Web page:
What’s the perception problem?

AJ: Perception is that the product itself hasn’t evolved in some time. We’ve done a lot of work over the last two years to modernize our solution for folks, and we feel really good about where the product is now. But it does mean that we have to go out and reintroduce ourselves to people.

How many of these quick campaigns are you rolling out?

AJ: It’s an undefined number. I have a goal of being out twice a quarter at least, but I pushed the team to think how they can push that a little further. And it’s worth saying that not all of them are made to the same degree in terms of complexity, as well. Some are very simple social-first ideas. Some have a bit more production value behind them, like WaitListening, and some are far more involved like the I-Kijiji-A catalogue, which had a lot of moving parts.

What’s the briefing process on this? 

AJ: There’s a briefing process, but it’s very different than how a traditional relationship would exist.

One of the big things that I introduced when I joined Kijiji was moving ourselves to a sprint-based model.  So we work in two weeks sprints, and we plan up to six weeks out, and we commit to [ideas] two weeks prior and have an ongoing ticketing system where we’re saying this is coming down the pipeline.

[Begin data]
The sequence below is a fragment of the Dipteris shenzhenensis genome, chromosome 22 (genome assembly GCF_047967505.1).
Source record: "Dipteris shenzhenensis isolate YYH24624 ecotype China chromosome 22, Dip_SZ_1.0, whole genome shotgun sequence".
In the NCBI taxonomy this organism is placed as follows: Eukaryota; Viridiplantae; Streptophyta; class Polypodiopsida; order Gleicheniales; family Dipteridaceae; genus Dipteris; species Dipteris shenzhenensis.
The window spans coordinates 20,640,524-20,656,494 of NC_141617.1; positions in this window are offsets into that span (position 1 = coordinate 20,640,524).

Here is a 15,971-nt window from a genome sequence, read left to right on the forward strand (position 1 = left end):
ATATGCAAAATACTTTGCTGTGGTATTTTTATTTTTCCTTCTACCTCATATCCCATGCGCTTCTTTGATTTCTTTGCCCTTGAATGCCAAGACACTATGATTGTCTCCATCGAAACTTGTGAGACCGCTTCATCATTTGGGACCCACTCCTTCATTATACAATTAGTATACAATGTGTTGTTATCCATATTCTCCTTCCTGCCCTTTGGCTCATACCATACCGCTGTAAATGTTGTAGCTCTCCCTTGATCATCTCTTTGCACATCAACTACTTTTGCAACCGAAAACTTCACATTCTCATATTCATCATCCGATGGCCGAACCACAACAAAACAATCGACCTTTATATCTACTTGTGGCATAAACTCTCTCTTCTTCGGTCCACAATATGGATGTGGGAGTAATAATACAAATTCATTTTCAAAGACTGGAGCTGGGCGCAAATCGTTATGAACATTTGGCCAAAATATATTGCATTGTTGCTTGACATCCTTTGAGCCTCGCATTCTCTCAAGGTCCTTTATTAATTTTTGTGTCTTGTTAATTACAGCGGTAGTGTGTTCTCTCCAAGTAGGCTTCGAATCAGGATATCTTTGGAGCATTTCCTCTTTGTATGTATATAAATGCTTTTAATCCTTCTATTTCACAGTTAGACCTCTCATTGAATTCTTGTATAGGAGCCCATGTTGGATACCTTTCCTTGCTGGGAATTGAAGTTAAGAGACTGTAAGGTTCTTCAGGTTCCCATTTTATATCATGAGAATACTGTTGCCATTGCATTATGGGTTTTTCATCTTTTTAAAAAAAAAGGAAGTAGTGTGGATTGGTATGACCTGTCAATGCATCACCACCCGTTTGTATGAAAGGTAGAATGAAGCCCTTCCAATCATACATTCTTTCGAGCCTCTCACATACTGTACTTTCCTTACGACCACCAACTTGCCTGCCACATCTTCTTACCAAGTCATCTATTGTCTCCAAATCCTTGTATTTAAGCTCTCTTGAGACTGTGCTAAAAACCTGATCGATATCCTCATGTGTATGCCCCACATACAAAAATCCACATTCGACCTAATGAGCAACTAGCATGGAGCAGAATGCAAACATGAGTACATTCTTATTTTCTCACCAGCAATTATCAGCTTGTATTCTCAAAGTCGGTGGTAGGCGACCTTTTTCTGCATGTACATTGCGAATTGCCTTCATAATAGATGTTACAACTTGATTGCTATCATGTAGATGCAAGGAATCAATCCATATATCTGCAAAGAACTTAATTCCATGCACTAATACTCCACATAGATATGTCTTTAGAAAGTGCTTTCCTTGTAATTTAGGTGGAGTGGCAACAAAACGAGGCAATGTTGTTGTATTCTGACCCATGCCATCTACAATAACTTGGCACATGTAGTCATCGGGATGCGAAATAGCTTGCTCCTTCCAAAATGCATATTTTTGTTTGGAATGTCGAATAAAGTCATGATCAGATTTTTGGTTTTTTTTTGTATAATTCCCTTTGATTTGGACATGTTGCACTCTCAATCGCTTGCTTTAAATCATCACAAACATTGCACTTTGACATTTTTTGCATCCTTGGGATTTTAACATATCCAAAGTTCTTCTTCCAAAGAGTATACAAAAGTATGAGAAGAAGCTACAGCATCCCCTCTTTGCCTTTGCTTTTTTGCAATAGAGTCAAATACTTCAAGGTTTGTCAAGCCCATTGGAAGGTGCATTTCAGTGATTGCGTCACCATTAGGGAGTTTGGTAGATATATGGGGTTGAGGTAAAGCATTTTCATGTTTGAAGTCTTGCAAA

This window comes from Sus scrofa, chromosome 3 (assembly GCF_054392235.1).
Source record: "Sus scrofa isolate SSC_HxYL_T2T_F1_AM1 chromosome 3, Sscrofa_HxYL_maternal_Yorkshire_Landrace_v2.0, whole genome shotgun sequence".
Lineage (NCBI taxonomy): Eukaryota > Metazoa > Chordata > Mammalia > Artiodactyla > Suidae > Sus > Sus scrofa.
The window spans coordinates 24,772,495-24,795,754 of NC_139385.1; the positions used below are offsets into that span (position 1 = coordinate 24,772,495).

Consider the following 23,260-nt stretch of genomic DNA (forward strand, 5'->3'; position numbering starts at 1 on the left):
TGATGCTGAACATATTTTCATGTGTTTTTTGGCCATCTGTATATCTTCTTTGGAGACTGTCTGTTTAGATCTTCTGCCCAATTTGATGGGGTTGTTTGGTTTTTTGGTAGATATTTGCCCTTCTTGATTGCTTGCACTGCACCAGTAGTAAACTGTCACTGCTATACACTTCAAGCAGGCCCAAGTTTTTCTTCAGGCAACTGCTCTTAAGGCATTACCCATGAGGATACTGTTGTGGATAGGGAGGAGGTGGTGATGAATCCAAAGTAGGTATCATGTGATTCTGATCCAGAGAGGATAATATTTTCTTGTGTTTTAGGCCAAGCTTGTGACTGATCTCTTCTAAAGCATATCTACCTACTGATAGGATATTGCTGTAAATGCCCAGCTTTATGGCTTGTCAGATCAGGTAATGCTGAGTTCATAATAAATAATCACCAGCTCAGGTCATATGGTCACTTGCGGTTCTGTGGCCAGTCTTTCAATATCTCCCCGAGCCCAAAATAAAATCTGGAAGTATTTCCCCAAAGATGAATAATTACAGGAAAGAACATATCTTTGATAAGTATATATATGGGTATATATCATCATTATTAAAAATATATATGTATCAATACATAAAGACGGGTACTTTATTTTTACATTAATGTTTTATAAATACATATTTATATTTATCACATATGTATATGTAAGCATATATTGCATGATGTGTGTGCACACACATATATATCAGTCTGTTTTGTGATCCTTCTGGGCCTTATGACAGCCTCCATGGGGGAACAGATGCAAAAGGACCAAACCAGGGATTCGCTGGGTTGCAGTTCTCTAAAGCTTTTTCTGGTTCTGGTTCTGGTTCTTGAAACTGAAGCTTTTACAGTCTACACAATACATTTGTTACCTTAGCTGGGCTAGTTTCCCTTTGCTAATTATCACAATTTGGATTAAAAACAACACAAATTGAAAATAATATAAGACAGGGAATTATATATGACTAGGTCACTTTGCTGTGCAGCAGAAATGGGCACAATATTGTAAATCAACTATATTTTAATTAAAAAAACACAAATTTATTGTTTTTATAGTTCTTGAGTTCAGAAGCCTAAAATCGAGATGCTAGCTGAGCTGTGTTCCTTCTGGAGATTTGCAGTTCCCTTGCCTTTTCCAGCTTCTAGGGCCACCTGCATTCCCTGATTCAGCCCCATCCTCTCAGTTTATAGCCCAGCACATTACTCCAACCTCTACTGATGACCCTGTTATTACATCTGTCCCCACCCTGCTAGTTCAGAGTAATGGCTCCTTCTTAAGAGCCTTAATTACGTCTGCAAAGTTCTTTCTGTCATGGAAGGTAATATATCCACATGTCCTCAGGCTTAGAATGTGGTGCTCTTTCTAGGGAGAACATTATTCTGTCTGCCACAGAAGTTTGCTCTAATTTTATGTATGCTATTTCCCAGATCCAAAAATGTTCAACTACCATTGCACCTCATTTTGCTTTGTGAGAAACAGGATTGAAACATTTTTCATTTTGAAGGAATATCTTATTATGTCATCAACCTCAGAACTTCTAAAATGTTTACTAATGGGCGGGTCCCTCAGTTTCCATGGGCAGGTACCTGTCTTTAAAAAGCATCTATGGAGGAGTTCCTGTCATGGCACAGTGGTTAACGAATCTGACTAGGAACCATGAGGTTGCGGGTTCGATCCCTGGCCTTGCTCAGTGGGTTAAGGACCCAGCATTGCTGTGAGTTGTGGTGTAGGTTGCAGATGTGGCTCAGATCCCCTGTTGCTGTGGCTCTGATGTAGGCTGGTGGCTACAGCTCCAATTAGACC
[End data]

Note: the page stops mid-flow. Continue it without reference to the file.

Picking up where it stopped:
This notion of you’re going to go away for four weeks, you’re going to do a big creative idea pitch, we can’t do that. So it changed the entire working model together. So now the BBDO team joins us in sprint planning, where we’re saying okay, what’s coming up? They have that level of visibility so they can plan their creative teams accordingly. So not catching teams off guard.

Max, how important is earned media when working on these ideas?

MG: It is [important], but we can’t only rely on that. As Adam said, we’re testing things in real time, right? We launched things and then we started to get traction. We need that stopping power, and we need that buzz-worthiness for the idea. And I think that Adam is brilliant at detecting that—when we present ideas, he always points at the one that will be more provocative and cause more buzz. It’s tough to get there. The way we work now, at that speed, it’s adds complexity, but it’s a lot more exciting.

But to be honest, I think that the way we work, it’s a lot more progressive and contemporary. And I think that our audience relates to that better [with] our current problem, which is changing perception. We need to be close to culture, we need to be dialoguing. And that dialogue doesn’t happen if it’s just like two times a year. We need to be asking and answering all the time.

David Brown